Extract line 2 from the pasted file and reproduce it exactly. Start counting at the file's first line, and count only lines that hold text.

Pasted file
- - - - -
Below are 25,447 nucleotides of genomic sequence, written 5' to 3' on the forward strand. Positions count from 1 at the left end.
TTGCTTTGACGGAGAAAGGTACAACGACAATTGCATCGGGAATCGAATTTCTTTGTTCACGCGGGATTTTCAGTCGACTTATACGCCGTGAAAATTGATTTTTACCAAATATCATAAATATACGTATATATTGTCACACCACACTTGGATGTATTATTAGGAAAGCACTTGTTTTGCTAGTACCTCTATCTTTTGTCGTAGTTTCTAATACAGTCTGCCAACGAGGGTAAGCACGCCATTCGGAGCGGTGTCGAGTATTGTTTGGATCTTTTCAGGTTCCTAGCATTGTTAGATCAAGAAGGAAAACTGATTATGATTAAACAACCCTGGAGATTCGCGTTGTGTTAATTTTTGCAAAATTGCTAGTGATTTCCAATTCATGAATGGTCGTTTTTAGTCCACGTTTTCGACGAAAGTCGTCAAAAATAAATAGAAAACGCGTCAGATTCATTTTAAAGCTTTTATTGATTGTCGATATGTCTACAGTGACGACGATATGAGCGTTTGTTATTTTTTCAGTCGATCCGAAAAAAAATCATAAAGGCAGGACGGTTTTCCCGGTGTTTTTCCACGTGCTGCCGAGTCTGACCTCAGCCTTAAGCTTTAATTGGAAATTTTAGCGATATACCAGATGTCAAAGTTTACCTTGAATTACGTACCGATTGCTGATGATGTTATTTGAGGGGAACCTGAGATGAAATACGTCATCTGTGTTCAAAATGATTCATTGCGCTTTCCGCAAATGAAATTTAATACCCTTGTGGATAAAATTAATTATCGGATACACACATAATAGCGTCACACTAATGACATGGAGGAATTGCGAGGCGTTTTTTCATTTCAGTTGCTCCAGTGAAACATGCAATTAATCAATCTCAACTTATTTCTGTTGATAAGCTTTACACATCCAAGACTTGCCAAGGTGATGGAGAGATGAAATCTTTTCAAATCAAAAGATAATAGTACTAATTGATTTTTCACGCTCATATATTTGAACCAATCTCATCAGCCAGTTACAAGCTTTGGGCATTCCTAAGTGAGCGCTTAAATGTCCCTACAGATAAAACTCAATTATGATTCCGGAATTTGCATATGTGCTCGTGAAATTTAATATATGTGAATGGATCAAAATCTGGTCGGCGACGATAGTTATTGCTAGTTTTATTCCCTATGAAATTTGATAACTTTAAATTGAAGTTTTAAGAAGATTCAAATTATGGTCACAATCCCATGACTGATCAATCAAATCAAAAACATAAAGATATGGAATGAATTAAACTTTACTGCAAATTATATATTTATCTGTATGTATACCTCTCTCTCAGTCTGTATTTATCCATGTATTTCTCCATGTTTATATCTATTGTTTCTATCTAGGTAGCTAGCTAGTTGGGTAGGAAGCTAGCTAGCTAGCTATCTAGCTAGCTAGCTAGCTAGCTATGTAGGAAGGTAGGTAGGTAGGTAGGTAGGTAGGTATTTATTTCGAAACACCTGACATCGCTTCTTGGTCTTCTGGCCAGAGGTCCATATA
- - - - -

TTGCTTTGACGGAGAAAGGTACAACGACAATTGCATCGGGAATCGAATTTCTTTGTTCACGCGGGATTTTCAGTCGACTTATACGCCGTGAAAATTGATTTTTACCAAATATCATAAATATACGTATATATTGTCACACCACACTTGGATGTATTATTAGGAAAGCACTTGTTTTGCTAGTACCTCTATCTTTTGTCGTAGTTTCTAATACAGTCTGCCAACGAGGGTAAGCACGCCATTCGGAGCGGTGTCGAGTATTGTTTGGATCTTTTCAGGTTCCTAGCATTGTTAGATCAAGAAGGAAAACTGATTATGATTAAACAACCCTGGAGATTCGCGTTGTGTTAATTTTTGCAAAATTGCTAGTGATTTCCAATTCATGAATGGTCGTTTTTAGTCCACGTTTTCGACGAAAGTCGTCAAAAATAAATAGAAAACGCGTCAGATTCATTTTAAAGCTTTTATTGATTGTCGATATGTCTACAGTGACGACGATATGAGCGTTTGTTATTTTTTCAGTCGATCCGAAAAAAAATCATAAAGGCAGGACGGTTTTCCCGGTGTTTTTCCACGTGCTGCCGAGTCTGACCTCAGCCTTAAGCTTTAATTGGAAATTTTAGCGATATACCAGATGTCAAAGTTTACCTTGAATTACGTACCGATTGCTGATGATGTTATTTGAGGGGAACCTGAGATGAAATACGTCATCTGTGTTCAAAATGATTCATTGCGCTTTCCGCAAATGAAATTTAATACCCTTGTGGATAAAATTAATTATCGGATACACACATAATAGCGTCACACTAATGACATGGAGGAATTGCGAGGCGTTTTTTCATTTCAGTTGCTCCAGTGAAACATGCAATTAATCAATCTCAACTTATTTCTGTTGATAAGCTTTACACATCCAAGACTTGCCAAGGTGATGGAGAGATGAAATCTTTTCAAATCAAAAGATAATAGTACTAATTGATTTTTCACGCTCATATATTTGAACCAATCTCATCAGCCAGTTACAAGCTTTGGGCATTCCTAAGTGAGCGCTTAAATGTCCCTACAGATAAAACTCAATTATGATTCCGGAATTTGCATATGTGCTCGTGAAATTTAATATATGTGAATGGATCAAAATCTGGTCGGCGACGATAGTTATTGCTAGTTTTATTCCCTATGAAATTTGATAACTTTAAATTGAAGTTTTAAGAAGATTCAAATTATGGTCACAATCCCATGACTGATCAATCAAATCAAAAACATAAAGATATGGAATGAATTAAACTTTACTGCAAATTATATATTTATCTGTATGTATACCTCTCTCTCAGTCTGTATTTATCCATGTATTTCTCCATGTTTATATCTATTGTTTCTATCTAGGTAGCTAGCTAGTTGGGTAGGAAGCTAGCTAGCTAGCTATCTAGCTAGCTAGCTAGCTAGCTATGTAGGAAGGTAGGTAGGTAGGTAGGTAGGTAGGTATTTATTTCGAAACACCTGACATCGCTTCTTGGTCTTCTGGCCAGAGGTCCATATA